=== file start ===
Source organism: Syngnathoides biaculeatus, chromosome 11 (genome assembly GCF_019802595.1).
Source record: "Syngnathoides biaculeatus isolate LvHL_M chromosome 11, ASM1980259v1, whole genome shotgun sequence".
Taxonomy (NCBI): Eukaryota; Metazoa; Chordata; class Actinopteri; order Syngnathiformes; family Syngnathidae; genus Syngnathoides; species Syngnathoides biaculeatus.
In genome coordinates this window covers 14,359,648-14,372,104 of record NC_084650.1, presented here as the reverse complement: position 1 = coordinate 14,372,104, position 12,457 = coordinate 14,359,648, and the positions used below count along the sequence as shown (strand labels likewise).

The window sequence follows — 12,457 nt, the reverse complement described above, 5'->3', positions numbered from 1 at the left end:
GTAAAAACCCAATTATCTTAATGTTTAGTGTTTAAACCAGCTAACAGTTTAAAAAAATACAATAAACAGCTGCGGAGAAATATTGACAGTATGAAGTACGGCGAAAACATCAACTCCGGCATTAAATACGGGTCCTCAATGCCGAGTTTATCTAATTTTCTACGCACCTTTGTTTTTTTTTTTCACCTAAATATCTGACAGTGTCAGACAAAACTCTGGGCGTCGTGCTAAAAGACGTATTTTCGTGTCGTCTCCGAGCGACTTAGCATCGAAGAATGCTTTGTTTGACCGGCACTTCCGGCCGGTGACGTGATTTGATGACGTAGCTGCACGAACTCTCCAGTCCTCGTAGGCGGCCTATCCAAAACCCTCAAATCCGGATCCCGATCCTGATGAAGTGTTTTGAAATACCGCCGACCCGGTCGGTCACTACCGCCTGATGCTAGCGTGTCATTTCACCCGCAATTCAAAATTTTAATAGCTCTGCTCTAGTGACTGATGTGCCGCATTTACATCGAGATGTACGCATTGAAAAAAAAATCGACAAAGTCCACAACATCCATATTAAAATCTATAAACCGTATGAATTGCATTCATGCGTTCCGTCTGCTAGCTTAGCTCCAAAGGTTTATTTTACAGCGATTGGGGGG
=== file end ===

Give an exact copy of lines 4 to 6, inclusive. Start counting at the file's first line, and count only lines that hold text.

In genome coordinates this window covers 14,359,648-14,372,104 of record NC_084650.1, presented here as the reverse complement: position 1 = coordinate 14,372,104, position 12,457 = coordinate 14,359,648, and the positions used below count along the sequence as shown (strand labels likewise).

The window sequence follows — 12,457 nt, the reverse complement described above, 5'->3', positions numbered from 1 at the left end:
GTAAAAACCCAATTATCTTAATGTTTAGTGTTTAAACCAGCTAACAGTTTAAAAAAATACAATAAACAGCTGCGGAGAAATATTGACAGTATGAAGTACGGCGAAAACATCAACTCCGGCATTAAATACGGGTCCTCAATGCCGAGTTTATCTAATTTTCTACGCACCTTTGTTTTTTTTTTTCACCTAAATATCTGACAGTGTCAGACAAAACTCTGGGCGTCGTGCTAAAAGACGTATTTTCGTGTCGTCTCCGAGCGACTTAGCATCGAAGAATGCTTTGTTTGACCGGCACTTCCGGCCGGTGACGTGATTTGATGACGTAGCTGCACGAACTCTCCAGTCCTCGTAGGCGGCCTATCCAAAACCCTCAAATCCGGATCCCGATCCTGATGAAGTGTTTTGAAATACCGCCGACCCGGTCGGTCACTACCGCCTGATGCTAGCGTGTCATTTCACCCGCAATTCAAAATTTTAATAGCTCTGCTCTAGTGACTGATGTGCCGCATTTACATCGAGATGTACGCATTGAAAAAAAAATCGACAAAGTCCACAACATCCATATTAAAATCTATAAACCGTATGAATTGCATTCATGCGTTCCGTCTGCTAGCTTAGCTCCAAAGGTTTATTTTACAGCGATTGGGGGG